Attorneys on both sides of the legal battle over Act 13, Pennsylvania’s omnibus Marcellus Shale law, spent two hours in a packed Pittsburgh courtroom Wednesday giving oral arguments before the state Supreme Court.

The six-judge panel is now tasked with deciding whether to uphold or overturn an appellate court ruling in July, which said portions of Act 13 were unconstitutional on the grounds that its limits on local zoning violate municipalities’ right to substantive due process (see Shale Daily, July 27). The case is Robinson Township et al v. Commonwealth et al, No. 284-MD-2012.

Kevin Moody, general counsel for the Pennsylvania Independent Oil and Gas Association (PIOGA), said he had reviewed the proceedings and was optimistic.

“I’m encouraged that Justice [Thomas] Saylor apparently understood and agreed with a key point of our argument, that all municipal zoning authority flows from the General Assembly, and that the [municipalities’] authority wouldn’t exist but for a grant of authority from the General Assembly,” Moody told NGI’s Shale Daily on Wednesday. “That’s very encouraging.”

Moody added that attorneys representing the Commonwealth did a good job framing the argument as a state-versus-municipality authority issue. There was also discussion over a 2009 ruling inwhicha municipality was found to have improperly denied an oil and gas company a drilling permit (Huntley & Huntley Inc. v. Borough Council of the Borough of Oakmont).

“Act 13 represented the legislature’s balancing of the ‘where’ guidance and clarification that was requested in the court’s prior Huntley decision, which drew a distinction between how drilling is conducted and where,” Moody said. “In Huntley they said the ‘how’ was preempted by the Oil and Gas Act, but the ‘where’ was not, absent further legislative guidance. The justices said that phrase twice [on Wednesday]. On the industry’s side, we’ve always believed that now the legislature and Act 13 have provided that further guidance on the ‘where,’ and that’s what Act 13 is. It clearly is what was envisioned by the Supreme Court in that Huntley decision.”

Moody added that Chief Justice Ronald Castille and Justice Max Baer also discussed the balancing of state and municipal interests, and had questioned whether the proper balancing had been done by the state’s General Assembly. “It’s encouraging that they are recognizing that there is a balancing of interests going on here. The only thing that’s not encouraging about that is the question of proper balancing is a legislative question. It’s not really for the judiciary to determine whether it was properly balanced.”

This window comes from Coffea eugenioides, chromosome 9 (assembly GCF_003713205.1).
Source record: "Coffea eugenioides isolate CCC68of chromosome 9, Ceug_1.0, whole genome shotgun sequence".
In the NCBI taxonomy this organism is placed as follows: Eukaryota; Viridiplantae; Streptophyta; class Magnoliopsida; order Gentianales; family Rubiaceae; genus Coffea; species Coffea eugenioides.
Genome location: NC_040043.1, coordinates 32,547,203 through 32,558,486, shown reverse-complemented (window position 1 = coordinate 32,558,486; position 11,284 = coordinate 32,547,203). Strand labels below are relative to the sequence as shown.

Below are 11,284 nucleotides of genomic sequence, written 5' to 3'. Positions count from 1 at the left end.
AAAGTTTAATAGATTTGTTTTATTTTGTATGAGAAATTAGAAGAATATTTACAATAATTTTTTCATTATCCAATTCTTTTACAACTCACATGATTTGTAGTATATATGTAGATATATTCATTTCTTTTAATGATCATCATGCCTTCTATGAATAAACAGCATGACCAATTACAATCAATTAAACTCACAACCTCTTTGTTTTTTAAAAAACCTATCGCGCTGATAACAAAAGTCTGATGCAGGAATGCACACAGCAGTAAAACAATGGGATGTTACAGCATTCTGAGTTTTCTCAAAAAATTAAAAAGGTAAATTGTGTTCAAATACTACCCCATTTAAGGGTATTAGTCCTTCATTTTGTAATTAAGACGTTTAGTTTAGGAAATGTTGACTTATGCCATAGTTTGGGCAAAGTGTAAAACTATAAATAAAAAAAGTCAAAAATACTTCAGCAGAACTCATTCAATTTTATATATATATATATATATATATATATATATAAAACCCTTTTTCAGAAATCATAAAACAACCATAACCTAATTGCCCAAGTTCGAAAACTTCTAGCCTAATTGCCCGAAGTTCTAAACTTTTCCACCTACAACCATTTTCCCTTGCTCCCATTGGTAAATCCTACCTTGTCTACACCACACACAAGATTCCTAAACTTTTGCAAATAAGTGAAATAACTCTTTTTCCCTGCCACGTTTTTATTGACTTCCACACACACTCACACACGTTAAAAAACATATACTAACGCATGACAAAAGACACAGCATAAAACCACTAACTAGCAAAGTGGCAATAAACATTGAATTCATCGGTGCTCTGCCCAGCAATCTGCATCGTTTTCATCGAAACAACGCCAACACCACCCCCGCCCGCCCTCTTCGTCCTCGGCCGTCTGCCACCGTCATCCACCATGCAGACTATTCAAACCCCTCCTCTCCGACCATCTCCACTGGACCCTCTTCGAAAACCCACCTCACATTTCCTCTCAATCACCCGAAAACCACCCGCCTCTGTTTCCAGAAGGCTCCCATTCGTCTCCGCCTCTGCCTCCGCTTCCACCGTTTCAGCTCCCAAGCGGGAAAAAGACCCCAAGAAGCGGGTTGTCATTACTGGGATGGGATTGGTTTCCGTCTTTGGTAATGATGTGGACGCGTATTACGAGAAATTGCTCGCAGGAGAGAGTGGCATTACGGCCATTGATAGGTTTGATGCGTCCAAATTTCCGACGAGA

Smith Butz LLC attorney John Smith, who represents the plaintiffs, told NGI’s Shale Daily that he also thought the proceedings went well. The plaintiffs are Cecil, Mount Pleasant, Peters and Robinson townships in Washington County, South Fayette Township in Allegheny County, Nockamixon Township and Yardley Borough in Bucks County (see Shale Daily, April 2).

“I thought it went well,” Smith said Wednesday. “What was good is that they let us argue every single issue that we had. By contrast, at the Commonwealth Court we only had 15 minutes per side. So the majority of our case wasn’t even orally argued at the Commonwealth Court, and there were a lot of issues that people heard for the first time today. The court gave us full opportunity to develop those issues, as it did the other side.”

Smith said the line of questioning from the justices focused “a lot about zoning, about how zoning works, what the function of zoning is, what happens if the state zones and can the state preempt local governments. “The justices had questions on the other side about how Act 13 is going to affect residential neighborhoods. They were asking the right questions, and we’re comfortable that the law is clear. And as I explained to the court today that, in my opinion, the Commonwealth Court got it right.”

Plaintiffs’ attorney Jordan Yeager, of the Morrisville, PA-based law firm Curtin & Heefner LLP, concurred. “I think it went fine. The court gave us all two hours to argue our points. It was obviously a very thorough discussion, which reflects the seriousness of the issue. Now we’ll wait and see.”

Moody, Smith and Yeager were in agreement that it could be some time before the high court issues a final ruling on the issue.

“You figure we had two hours of argument over maybe 12 different constitutional issues,” Smith said. “I can’t even fathom it. The court already has a full plate of activities. They will have to write an opinion and address every single thing. It’s going to be a pretty long opinion. I don’t expect anything [soon]. Maybe this year. I guess at the earliest, maybe December. It’s so hard to speak for their schedule, it would be pure speculation.”